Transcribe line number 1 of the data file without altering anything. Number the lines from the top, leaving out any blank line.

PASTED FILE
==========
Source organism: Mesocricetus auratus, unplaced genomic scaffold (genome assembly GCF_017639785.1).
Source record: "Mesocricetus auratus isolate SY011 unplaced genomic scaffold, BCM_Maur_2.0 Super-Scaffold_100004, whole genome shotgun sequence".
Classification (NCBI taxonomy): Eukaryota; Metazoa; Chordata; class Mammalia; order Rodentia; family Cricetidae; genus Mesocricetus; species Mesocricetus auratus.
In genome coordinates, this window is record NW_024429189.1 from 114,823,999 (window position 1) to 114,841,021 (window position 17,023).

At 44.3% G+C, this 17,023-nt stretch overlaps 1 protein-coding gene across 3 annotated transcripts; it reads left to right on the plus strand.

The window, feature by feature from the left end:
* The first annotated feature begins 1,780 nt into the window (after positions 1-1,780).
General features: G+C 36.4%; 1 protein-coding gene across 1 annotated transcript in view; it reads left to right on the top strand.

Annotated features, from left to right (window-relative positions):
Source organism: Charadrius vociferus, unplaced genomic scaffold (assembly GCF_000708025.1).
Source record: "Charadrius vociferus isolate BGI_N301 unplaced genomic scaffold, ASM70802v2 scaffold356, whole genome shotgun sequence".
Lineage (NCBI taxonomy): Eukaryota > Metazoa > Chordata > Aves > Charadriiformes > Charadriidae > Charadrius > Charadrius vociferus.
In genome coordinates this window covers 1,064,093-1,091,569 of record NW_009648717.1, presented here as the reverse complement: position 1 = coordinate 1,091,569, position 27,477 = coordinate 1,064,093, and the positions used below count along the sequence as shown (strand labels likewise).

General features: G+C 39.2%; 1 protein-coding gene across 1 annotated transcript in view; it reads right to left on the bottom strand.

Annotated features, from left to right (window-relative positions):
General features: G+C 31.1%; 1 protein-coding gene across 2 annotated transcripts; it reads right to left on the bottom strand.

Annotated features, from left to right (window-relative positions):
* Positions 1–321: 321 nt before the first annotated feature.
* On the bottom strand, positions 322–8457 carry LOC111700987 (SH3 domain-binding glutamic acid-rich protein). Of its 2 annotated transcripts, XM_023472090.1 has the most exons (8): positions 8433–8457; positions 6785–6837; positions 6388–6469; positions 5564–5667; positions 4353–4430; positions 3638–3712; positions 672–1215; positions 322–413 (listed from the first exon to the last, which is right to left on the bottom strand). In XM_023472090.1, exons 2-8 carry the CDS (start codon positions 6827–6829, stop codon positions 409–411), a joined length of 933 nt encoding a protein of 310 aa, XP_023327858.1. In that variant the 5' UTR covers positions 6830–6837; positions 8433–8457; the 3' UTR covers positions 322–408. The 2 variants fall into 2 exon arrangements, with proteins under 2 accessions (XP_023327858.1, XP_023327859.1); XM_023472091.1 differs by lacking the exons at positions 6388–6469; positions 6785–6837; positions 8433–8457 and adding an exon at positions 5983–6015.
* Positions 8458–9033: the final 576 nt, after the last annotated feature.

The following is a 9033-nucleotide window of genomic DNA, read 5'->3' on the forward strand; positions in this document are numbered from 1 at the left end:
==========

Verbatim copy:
Source organism: Mesocricetus auratus, unplaced genomic scaffold (genome assembly GCF_017639785.1).